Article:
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Friday, June 20, 2008

Thai protestors storm Government House

Thousands of anti-government protestors surrounded the Thai cabinet's headquarters Friday, demanding the immediate resignation of Prime Minister Samak Sundaravej and his ministers.

The demonstrators of the People's Alliance for Democracy (PAD), which led similar mass protests against former prime minister Thaksin Shinawatra in 2006, broke through police blockades to force their way into Government House which they had surrounded Friday afternoon.

'PAD protestors have no weapons, so if there is any shooting, it is not by us,' PAD leader Chamlong Srimuang said, urging the demonstrators not to attack police while breaking through their barricades.

The protesters, estimated at 5,000 strong, shouted, 'Put Thaksin in prison,' as they took their places outside Government House, which was closed Friday.

The PAD has vowed to camp outside Thailand's seat of government until Samak and his cabinet resign, accusing them of mishandling the economy and diplomacy, and of acting as 'nominees' for Thaksin and his cronies, who were barred from power by a Constitutional Tribunal ruling last year.

A similar siege on Government House in 2006 when Thaksin was prime minister ended with tanks rolling on the streets of Bangkok. The military staged a coup against Thaksin Sep 19, 2006, charging him with corruption, undermining the monarchy and dividing the nation.

After 15 months under a military-appointed government, Thailand held a general election Dec 23, 2007 that was won by the People Power Party (PPP), that promised a return to Thaksin's populist policies. PPP leader Samak, a right-wing politician, was chosen to head the party because of his close ties with Thaksin.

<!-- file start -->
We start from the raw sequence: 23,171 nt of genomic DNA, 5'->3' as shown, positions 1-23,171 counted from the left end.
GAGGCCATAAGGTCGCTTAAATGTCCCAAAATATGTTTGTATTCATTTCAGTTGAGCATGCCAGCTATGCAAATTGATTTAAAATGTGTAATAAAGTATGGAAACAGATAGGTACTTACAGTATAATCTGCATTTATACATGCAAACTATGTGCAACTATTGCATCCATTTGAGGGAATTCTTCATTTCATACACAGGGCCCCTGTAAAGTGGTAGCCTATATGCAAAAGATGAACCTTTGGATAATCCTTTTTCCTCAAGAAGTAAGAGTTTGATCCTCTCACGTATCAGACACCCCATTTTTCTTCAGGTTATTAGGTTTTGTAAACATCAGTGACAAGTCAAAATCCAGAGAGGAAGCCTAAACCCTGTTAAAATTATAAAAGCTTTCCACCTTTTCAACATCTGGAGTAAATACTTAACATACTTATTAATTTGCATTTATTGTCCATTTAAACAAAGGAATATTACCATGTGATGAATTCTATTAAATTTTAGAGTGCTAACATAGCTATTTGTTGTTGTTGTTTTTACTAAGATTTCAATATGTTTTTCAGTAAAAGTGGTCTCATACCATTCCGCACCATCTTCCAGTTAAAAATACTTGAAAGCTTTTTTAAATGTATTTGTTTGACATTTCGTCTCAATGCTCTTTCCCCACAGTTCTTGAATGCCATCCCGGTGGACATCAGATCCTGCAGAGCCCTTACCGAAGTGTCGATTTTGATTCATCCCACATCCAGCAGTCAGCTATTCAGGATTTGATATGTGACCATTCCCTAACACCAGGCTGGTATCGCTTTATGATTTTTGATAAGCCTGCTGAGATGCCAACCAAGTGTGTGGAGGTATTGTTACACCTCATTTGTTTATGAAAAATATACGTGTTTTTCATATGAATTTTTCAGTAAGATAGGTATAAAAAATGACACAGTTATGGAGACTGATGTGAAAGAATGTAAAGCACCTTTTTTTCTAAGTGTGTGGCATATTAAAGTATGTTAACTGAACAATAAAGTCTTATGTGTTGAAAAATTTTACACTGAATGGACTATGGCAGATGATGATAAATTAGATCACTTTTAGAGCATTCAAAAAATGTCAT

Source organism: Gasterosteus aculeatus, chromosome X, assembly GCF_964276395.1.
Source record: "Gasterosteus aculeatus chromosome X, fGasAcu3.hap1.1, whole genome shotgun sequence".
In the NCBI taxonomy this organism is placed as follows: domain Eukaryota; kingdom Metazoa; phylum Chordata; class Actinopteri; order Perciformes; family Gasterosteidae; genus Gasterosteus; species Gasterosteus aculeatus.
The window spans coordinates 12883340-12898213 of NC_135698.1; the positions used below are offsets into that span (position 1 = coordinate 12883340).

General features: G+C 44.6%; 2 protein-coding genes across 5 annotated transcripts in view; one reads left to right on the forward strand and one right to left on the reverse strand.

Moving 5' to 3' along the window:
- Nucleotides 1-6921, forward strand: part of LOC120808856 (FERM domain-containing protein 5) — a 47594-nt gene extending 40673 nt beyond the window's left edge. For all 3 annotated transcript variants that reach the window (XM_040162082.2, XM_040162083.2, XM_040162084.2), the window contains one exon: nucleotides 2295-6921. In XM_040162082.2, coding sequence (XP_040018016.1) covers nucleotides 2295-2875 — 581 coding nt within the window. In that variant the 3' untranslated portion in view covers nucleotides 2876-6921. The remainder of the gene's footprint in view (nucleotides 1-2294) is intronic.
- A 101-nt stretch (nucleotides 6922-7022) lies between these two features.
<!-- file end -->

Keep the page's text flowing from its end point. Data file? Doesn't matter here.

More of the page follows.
'We want Samak and his cabinet to get out,' said Janikha Korkhalong, 45, one of the protestors. 'Just what this government has done on the Phra Viharn issue is enough reason for them to go.'

The Thai government this week backed a Cambodian proposal to list the Preah Vihear Hindu temple, the subject of a bitter ownership dispute more than 40 years ago, as a Unesco World Heritage Site next month.

The decision has irked many in Thailand who still believe the ancient Khmer border temple - called Phra Viharn by Thais - belongs to their country although the International Court of Justice in The Hague passed it to Cambodia in 1962.

There is a widespread belief that the cabinet approved the Cambodian proposal as part of a Thaksin business deal. Thaksin Wednesday announced plans to invest in a hotel-casino project on Cambodia's Koh Kong island.
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Cambodia destroys 30 tonnes of safrole-rich oil, key ingredient of Ecstasy

PHNOM PENH, Cambodia — Cambodian authorities working with Australian police have destroyed an enormous stockpile of safrole-rich oil, a key ingredient used in producing the synthetic drug Ecstasy.

Officials say the 30 tonnes of oil could have produced 245 million tablets of the drug with a potential street value of $7.3 billion.

The oil - extracted from the roots of the sassafras tree - was burned over a three-day period that began on Wednesday.

Lt.-Gen. Lour Ramin of the Cambodia police says members of the Australian Federal Police oversaw the burning of the oil in a remote village in Cambodia's Pursat province, about 160 kilometres northwest of the Cambodian capital, Phnom Penh.